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Wasabi Technologies is releasing Part 3 of Wasabi’s 2023 Global Cloud Storage Index, analysing the key findings from EMEA-based organisations. The series, commissioned by Wasabi Technologies and conducted by Vanson Bourne, seeks to uncover the changing attitudes toward public cloud storage adoption, the factors that influence storage buying decisions, and the top priorities when it comes to budget, use cases, security, and cloud data migration.
“EMEA is an incredibly important segment of the overall cloud storage market. This global region and market have unique security, data movement, data sovereignty and accessibility requirements” said Andrew Smith, senior manager of strategy and market intelligence at Wasabi Technologies, and a former IDC analyst. “These unique requirements can add complexity to cloud infrastructure decisions and migration initiatives. Nonetheless, our survey data indicates EMEA is poised to continue expanding both stored volumes in the cloud, as well as their cloud storage budgets, as we move further into 2023.”
According to the survey findings, 83% of EMEA respondents expect to increase the amount of data they store in the public cloud in the next year, and 81% plan to increase their budgets for public cloud storage. Additionally, the survey found that EMEA organisations are prioritising placement of data in cloud (both public and private) environments, as opposed to traditional IT environments. However, many EMEA organisations struggle to manage the fee and cost structures associated with public cloud storage.
EMEA prioritising cloud storage over on-premises storage, but security concerns remain paramount
87% of enterprises migrated storage from on-premises to public cloud in 2022, with Germany and the Netherlands exceeding the EMEA average at 98%, and 97% respectively. UK and France came in below the regional average at 78% and 85% respectively.
90% of EMEA enterprises expect the amount of data they store in the cloud to remain the same or increase in 2023.
More resilient infrastructure (43%), avoiding costs on refreshing old or purchasing new hardware (40%), and need to scale resources (38%) were the top three factors driving migration from on-premises to cloud. France stood out from the rest of EMEA respondents, with access to global regions chosen as their top factor (44%)
When it comes to cloud migration challenges by country, UK and Germany respondents both indicated that meeting compliance and regulatory requirements was their top issue.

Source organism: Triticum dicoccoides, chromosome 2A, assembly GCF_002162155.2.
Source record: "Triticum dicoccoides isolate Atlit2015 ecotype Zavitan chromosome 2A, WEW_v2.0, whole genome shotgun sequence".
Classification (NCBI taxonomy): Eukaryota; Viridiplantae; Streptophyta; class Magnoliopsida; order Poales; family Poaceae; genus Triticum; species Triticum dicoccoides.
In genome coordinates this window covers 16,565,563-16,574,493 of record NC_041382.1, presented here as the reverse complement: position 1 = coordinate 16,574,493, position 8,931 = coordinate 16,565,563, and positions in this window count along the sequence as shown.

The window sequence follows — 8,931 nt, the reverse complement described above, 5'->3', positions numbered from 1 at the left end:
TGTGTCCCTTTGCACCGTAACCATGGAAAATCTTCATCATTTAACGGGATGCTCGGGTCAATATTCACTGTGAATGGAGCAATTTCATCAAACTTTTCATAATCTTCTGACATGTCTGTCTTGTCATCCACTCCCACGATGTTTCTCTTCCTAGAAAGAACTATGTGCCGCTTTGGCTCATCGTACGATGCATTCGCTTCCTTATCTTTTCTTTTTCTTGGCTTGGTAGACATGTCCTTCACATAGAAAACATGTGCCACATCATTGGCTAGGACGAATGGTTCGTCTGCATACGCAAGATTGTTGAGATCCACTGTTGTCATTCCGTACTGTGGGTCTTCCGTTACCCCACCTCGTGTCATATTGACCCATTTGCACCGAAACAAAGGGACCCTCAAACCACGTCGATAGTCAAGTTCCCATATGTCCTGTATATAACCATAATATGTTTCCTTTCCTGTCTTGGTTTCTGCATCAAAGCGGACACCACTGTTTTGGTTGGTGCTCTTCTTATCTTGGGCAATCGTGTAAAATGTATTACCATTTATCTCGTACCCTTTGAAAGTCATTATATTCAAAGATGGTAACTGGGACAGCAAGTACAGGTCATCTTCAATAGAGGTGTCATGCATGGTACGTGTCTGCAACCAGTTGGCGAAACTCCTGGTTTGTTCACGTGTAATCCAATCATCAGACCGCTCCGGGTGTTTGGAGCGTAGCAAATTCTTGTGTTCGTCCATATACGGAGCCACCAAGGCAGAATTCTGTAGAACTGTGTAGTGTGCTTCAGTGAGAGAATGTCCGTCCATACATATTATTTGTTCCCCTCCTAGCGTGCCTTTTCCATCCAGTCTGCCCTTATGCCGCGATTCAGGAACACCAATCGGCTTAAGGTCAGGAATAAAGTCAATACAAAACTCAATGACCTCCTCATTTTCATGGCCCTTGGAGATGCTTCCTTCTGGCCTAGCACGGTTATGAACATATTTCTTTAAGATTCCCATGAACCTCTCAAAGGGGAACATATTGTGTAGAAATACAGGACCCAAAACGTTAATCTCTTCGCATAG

Regarding the specific regulatory requirements on the mind of EMEA respondents: GDPR was far and away the number one choice for UK organizations. r France and Germany both ranked ISO standards at their top requirement
In France 40% of the companies stated that the lack of cloud platform experience/insufficient training is their biggest security concern. UK respondents ranked unauthorised access or insight into one's data as their top security concern. Germany ranked lack of storage identity and access management policies/tools as their number one cloud storage security concern. And finally, respondents from Netherlands chose lack of native backup, DR, and data protection tools as their primary security concern.
When it comes to cloud storage vendor selection criteria, EMEA also put security at the top of the list, ranking “data protection, security and compliance features/capabilities” as the number one consideration.
However, there are important nuances by country. UK respondents indicated price / total cost of ownership is their top vendor selection consideration. In contrast, sustainability was the primary vendor selection criteria for France and Netherlands respondents.
EMEA enterprises plan to increase spending on cloud storage, but struggle with managing cost and fees
EMEA enterprises allocate an average of 14% of their total IT budget to cloud storage, compared to the global average of 12%, and 81% plan to increase their cloud storage budget in 2023.
IT initiatives (51%), business initiatives (47%) and new data security, backup and recovery requirements (43%) were the top three reasons driving budget increases in public cloud storage over the next 12 months.
52% of the EMEA organisations surveyed reported going over budget on public cloud storage spending over the last year, with the UK being the most efficient (only 45% of UK enterprises went over budget).
Top reasons for EMEA orgs exceeding budget included: storage usage was higher than anticipated (39%); data operations fees were higher than forecast (37%); additional applications were migrated to the cloud (37%); storage list prices increased (37%); higher data retrieval (35%); API calls (31%); egress fees (26%) and more data deletion (26%) fees than expected.
Overall, EMEA respondents indicate that 48% of their cloud storage bill is allocated to fees, and 51% allocated to storage capacity, on average. Netherlands indicated the highest proportional spend on fees at 51%, UK indicated the lowest at 45%.
“Today’s enterprises are required to be agile, and the insights gained from data lend a competitive advantage,” said Smith. “However, while the perceived value of enterprise data might be limitless, storing and accessing that data, on the other hand, has a very real cost. Unfortunately, the complexity and uncertainty of cloud storage fees can be a major challenge, and a key reason why more than half of organisations exceeded their cloud storage budget in 2022. This highlights a significant pain point for enterprises, and an opportunity to improve as they assess cloud storage spending for 2023.”